As was evident in the last round, Bochy is more than willing to use Brian Wilson earlier in the game, which propels his various relief assets earlier in-game. On that score, Santiago Casilla, Javier Lopez, and Ramon Ramirez can be situational heroes handily enough, but the question is whether or not Sergio Romo will end up being counted among them as far as set-up assets, especially after a rough LDS. Combine that with a rotation that goes deep into its games, and you shouldn't be surprised if the last men like Guillermo Mota and Jeremy Affeldt go unused; indeed, the Giants may end up selecting Dan Runzler over either for strictly situational applications. (The expectation as we go to press is that both teams will be switching to seven relievers for their 25th man, with the Giants picking two from among Affeldt, Mota, and Runzler, while the Phillies lack for useful options beyond Kyle Kendrick's platoon utility and long-relief applications.)
Similarly, the Phillies' bullpen has the advantage of being baseball's least-utilized relief corps along with the relative stability in terms of their individual uses. Brad Lidge remains the combustible closer who seems to be dialed in on one of his good years, while Ryan Madson ranks among the very best set-up men in the game. Add in Jose Contreras as an effective seventh-inning asset, Kyle Durbin as a right-handed situational hero able to go multiple frames as needed, and you're only stuck with the question of whether they really have a really reliable southpaw, but the Giants' lineup doesn't have easily struck-down lefties in the lineup, just the virtue of turning around the switch-hitting Sandoval and Andres Torres.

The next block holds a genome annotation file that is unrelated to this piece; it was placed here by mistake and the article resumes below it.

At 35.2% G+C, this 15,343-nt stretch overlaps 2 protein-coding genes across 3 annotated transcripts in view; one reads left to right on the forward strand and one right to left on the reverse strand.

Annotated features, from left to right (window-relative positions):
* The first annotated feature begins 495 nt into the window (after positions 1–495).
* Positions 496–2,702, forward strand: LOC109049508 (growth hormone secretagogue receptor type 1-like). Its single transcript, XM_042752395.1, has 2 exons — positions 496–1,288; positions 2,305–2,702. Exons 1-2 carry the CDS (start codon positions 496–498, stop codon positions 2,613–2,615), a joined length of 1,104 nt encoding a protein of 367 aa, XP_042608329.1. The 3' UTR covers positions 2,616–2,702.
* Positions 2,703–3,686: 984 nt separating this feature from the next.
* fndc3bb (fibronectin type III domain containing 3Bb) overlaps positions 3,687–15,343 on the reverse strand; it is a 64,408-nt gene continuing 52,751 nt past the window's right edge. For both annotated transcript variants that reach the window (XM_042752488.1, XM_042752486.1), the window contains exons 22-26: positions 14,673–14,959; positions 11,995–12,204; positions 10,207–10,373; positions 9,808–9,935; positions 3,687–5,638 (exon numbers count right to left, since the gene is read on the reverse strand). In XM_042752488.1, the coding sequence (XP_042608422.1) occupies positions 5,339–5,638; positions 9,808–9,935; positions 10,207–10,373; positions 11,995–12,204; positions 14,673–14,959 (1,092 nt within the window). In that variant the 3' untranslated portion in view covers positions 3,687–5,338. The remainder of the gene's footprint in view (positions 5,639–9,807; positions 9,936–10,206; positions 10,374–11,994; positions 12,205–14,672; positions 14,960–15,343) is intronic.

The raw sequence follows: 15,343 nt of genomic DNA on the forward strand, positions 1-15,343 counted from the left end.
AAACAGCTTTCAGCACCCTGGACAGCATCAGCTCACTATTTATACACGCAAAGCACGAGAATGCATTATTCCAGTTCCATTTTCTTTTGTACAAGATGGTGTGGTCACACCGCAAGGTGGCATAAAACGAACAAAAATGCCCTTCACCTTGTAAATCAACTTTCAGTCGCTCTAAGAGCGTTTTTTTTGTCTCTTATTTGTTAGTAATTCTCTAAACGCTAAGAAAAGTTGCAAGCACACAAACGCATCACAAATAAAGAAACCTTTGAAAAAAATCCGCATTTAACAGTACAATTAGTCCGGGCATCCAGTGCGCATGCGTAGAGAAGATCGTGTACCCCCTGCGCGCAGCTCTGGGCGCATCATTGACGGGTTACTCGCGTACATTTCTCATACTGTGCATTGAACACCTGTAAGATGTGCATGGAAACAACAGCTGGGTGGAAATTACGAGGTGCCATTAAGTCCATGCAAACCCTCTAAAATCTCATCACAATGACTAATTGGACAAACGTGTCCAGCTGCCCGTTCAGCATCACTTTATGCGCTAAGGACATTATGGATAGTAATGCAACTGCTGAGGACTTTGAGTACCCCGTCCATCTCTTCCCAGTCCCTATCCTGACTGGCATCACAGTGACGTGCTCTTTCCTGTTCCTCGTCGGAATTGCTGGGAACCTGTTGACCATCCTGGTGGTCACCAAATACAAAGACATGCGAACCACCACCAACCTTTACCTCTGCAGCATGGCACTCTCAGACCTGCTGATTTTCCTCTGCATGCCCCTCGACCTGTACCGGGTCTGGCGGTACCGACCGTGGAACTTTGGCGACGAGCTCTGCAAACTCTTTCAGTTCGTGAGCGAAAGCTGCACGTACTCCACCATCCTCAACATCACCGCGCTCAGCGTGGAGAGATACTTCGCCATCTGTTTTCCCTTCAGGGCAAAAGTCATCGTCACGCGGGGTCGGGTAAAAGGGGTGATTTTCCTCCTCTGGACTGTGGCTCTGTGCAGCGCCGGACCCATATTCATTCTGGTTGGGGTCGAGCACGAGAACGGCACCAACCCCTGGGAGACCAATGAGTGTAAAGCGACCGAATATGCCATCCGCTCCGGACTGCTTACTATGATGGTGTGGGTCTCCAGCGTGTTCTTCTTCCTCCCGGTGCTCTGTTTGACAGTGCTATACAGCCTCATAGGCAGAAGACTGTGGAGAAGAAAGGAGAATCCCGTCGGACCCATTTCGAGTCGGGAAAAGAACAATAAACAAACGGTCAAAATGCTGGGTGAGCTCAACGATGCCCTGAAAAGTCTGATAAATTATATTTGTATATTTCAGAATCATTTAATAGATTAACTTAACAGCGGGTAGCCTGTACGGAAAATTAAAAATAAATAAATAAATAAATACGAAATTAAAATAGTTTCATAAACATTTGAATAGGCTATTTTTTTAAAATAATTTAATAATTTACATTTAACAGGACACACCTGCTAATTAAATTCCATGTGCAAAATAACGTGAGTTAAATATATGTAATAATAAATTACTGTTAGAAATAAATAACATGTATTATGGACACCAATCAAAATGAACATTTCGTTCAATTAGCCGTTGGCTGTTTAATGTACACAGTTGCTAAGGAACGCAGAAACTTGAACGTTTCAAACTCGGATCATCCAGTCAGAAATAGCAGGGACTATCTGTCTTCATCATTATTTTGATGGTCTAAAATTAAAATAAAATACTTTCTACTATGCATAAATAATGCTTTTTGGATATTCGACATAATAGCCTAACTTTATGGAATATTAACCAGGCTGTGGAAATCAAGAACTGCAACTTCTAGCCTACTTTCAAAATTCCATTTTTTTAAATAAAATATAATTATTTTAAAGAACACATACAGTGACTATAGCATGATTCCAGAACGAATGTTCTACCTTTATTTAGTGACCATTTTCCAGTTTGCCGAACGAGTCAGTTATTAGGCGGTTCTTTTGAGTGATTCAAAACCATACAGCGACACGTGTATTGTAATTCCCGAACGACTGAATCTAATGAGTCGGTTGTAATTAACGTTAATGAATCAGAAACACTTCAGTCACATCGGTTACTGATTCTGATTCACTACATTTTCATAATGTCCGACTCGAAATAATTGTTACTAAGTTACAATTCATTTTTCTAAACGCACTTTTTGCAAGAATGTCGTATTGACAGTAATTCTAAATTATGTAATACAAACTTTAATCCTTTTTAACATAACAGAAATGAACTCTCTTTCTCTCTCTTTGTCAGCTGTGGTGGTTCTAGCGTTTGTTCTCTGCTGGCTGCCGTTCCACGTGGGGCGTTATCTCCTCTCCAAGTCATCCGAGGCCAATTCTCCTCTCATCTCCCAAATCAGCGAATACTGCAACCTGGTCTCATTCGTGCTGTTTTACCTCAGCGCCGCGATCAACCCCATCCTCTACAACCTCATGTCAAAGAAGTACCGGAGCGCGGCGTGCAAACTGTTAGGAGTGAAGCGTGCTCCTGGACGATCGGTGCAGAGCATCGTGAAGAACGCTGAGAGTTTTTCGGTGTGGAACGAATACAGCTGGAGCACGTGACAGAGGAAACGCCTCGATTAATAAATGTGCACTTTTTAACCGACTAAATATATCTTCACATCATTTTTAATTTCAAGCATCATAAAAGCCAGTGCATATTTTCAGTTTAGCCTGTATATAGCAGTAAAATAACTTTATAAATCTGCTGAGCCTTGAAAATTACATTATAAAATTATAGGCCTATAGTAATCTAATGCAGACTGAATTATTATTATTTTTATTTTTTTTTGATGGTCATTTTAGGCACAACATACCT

As if matters weren't already difficult enough for teams as far as getting balls in play against the Giants, they rank first in the league in Park-Adjusted Defensive Efficiency. Much of their advantage comes from the lack of an obvious problem at any position. Players like Freddy Sanchez and Uribe aren't brilliant defenders, but they're competent, and the virtues of Ishikawa, Rowand, and Schierholtz afield late in the game make it easy to encourage Bochy to swap them in, move Torres into a corner as needed. Add in Posey's murderous clip of gunning down basestealers (37 percent), and you wind up with a unit that's good at avoiding mistakes and covering enough ground.
Balanced against that, the Phillies' defense remains a unit that balances obvious strengths with equally obvious weaknesses. The immobility of Howard and Ibanez in their respective corners hurt less when you have Utley handling most of the right side of the infield, or Victorino and Jayson Werth chewing through enough pasturage to keep Ibanez's responsibilities to a tolerable minimum. Carlos Ruiz throws well, but won't really have to all that often against a Giants team that doesn't run often or effectively. Where all of this might have an impact is in the tightest contests—of which there figure to be a few. If Howard and Placido Polanco or Huff and Sandoval end up being put on the spot defending bunts badly, it will have an outsized impact in this series more than any other.